Skip to content

In Memory of a Great Man: Mark Ashton

4 April, 2010

This past Saturday (3 April 2010) a friend of mine, Mark Ashton, vicar of St Andrew’s the Great Church, Cambridge, went at last to be with his Lord and Saviour, the Lord Jesus Christ.  I appreciate this sounds too much like a cliche but it is the rock solid basis of Christian hope.  For those of you who also knew Mark, and knew him far, far better than I, you will know that Mark was no cliche and his confidence in the full gospel of Christ was no commitment to a superficial cliche.

I first met Mark around 25 years ago.  Tremendously insightful, strongly opinionated, not a little intimidating but consistently encouraging and caring to me (and others).  Several years later, we worked together at a preaching conference in the States and I remember how careful, gracious and patient he was with American Episcopalians (not known for either an interest or skill in expository preaching).  He was inspiring and encouraging to the Americans.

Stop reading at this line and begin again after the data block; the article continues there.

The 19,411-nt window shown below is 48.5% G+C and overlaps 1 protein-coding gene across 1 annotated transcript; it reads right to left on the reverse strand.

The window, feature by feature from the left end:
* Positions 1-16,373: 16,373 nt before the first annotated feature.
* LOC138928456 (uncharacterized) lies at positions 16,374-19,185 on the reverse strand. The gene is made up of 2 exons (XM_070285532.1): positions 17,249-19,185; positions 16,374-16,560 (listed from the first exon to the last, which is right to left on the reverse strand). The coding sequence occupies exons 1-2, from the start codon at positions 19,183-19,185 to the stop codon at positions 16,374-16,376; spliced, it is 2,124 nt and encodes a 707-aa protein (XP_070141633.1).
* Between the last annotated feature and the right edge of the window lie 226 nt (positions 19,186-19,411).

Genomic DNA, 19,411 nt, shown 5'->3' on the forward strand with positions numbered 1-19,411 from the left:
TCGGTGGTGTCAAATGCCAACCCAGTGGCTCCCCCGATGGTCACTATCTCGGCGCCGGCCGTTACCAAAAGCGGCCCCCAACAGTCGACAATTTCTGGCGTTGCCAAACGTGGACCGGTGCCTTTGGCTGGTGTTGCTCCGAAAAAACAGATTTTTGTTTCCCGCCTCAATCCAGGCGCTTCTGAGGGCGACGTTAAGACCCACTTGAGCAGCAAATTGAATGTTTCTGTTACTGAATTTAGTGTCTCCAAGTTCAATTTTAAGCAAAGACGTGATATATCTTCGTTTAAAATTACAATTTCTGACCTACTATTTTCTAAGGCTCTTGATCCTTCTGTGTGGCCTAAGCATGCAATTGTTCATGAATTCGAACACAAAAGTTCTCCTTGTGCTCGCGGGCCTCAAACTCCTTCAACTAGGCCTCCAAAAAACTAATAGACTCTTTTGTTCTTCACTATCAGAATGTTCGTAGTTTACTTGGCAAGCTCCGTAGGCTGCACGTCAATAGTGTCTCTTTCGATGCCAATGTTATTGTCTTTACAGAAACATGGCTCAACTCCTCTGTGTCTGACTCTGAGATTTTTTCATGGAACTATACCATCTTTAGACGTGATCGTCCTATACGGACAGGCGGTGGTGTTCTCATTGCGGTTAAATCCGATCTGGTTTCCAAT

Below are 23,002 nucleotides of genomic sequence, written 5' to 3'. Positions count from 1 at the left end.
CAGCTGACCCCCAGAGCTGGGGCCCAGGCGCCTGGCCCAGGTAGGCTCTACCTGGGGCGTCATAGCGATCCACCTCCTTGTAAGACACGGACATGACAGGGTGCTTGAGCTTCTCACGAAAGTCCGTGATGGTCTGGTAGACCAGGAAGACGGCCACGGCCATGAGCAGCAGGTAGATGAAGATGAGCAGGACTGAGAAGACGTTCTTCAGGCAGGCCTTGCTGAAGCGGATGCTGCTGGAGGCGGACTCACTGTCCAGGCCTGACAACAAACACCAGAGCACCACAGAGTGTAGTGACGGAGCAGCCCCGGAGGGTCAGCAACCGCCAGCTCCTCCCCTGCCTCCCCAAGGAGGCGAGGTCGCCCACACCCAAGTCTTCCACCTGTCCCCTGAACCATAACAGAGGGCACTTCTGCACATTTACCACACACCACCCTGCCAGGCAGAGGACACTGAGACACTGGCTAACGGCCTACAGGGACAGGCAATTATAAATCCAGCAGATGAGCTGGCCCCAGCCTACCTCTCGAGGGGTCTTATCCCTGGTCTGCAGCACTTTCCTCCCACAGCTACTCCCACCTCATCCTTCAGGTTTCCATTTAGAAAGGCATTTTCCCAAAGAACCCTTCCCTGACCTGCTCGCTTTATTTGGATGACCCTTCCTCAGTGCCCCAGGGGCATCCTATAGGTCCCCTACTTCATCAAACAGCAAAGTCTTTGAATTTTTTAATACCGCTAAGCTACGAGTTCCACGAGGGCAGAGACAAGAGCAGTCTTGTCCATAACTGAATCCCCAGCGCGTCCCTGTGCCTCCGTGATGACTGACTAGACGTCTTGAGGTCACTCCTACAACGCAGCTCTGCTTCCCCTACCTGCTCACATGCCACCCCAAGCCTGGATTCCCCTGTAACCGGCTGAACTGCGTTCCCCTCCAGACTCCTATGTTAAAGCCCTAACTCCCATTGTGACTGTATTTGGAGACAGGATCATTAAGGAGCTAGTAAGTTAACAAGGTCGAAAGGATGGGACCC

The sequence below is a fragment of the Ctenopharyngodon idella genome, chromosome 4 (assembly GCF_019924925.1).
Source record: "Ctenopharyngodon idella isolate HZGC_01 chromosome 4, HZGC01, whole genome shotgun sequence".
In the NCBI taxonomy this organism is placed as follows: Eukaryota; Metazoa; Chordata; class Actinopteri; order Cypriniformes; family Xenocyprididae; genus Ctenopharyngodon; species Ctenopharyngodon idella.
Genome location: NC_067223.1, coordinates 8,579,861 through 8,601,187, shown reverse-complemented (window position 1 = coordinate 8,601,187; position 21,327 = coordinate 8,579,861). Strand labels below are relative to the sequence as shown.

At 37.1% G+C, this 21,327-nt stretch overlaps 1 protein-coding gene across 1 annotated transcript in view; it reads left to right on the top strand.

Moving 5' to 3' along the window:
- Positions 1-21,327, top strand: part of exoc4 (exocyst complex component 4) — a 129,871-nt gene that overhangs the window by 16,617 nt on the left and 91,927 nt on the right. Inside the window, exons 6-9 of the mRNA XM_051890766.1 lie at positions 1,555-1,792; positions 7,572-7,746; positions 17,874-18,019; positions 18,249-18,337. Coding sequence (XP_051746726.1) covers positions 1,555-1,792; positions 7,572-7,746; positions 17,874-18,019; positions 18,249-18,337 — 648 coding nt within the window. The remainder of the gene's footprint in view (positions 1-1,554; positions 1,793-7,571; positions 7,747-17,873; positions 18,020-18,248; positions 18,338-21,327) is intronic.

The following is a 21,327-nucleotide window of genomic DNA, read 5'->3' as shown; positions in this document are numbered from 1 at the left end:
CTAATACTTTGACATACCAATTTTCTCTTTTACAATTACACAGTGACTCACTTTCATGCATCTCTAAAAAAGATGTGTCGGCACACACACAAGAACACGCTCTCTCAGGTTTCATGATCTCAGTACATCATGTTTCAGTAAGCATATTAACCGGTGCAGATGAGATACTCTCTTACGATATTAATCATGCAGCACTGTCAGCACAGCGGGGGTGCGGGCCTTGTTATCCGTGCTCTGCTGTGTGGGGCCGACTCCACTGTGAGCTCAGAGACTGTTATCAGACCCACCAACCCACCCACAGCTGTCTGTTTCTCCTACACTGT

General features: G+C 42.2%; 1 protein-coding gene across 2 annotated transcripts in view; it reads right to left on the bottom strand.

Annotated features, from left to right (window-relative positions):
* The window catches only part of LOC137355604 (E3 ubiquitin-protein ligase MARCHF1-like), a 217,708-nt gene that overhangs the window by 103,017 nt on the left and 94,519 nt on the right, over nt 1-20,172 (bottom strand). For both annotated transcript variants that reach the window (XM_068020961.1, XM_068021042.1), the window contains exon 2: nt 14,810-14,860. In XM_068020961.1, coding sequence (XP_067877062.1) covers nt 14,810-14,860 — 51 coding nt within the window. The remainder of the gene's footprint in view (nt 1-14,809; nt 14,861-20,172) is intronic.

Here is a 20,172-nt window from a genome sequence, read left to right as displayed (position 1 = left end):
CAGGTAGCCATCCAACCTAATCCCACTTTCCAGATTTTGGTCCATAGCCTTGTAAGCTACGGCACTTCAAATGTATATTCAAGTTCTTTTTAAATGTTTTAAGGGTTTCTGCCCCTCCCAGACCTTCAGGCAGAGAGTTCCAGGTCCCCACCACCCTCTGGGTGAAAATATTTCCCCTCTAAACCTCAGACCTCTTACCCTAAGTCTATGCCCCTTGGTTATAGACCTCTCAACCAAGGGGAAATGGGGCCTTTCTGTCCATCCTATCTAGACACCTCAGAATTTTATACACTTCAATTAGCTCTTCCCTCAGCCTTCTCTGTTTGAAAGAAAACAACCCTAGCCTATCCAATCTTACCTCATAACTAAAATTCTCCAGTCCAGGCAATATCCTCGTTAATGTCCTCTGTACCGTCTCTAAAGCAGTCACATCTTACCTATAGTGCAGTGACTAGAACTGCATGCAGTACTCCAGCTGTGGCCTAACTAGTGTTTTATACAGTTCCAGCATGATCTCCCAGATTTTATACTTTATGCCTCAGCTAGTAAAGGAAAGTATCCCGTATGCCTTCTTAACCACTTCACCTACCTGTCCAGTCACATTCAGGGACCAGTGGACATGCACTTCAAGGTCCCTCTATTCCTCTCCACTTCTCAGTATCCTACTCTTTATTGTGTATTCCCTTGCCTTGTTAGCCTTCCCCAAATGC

Throughout the years I had occasional contact with Mark, including a visit he made to the theological college in the States where I taught and was vice-principal.  Some of my colleagues there also knew Mark and highly valued his ministry.

It was in 2005, when we finally returned to the UK after our time in the States, when I saw best Mark’s huge gifts.  We met in Cambridge for a Chinese meal lunch.  I had some personal issues and questions to discuss with Mark.  Once again, he was patient, caring and insightful.  He didn’t need to meet with me; he had far more important things to do; but he did so nonetheless.  Both then and now I am thankful.

But intriguingly Mark has done one last thing for me (and, assuredly, for thousands of people who knew him at StAG).  His death in Christ on Holy Saturday speaks huge volumes of the hope and promise given to all who trust and believe in Jesus.  Mark’s death is a “life well lived”.   He died well in that he pointed all of us to Christ.

One Comment

Trackbacks & Pingbacks

  1. Others Remembering Mark Ashton « The Vicar's Wife

Leave a Reply

Please log in using one of these methods to post your comment: Logo

You are commenting using your account. Log Out / Change )

Twitter picture

You are commenting using your Twitter account. Log Out / Change )

Facebook photo

You are commenting using your Facebook account. Log Out / Change )

Google+ photo

You are commenting using your Google+ account. Log Out / Change )

Connecting to %s

%d bloggers like this: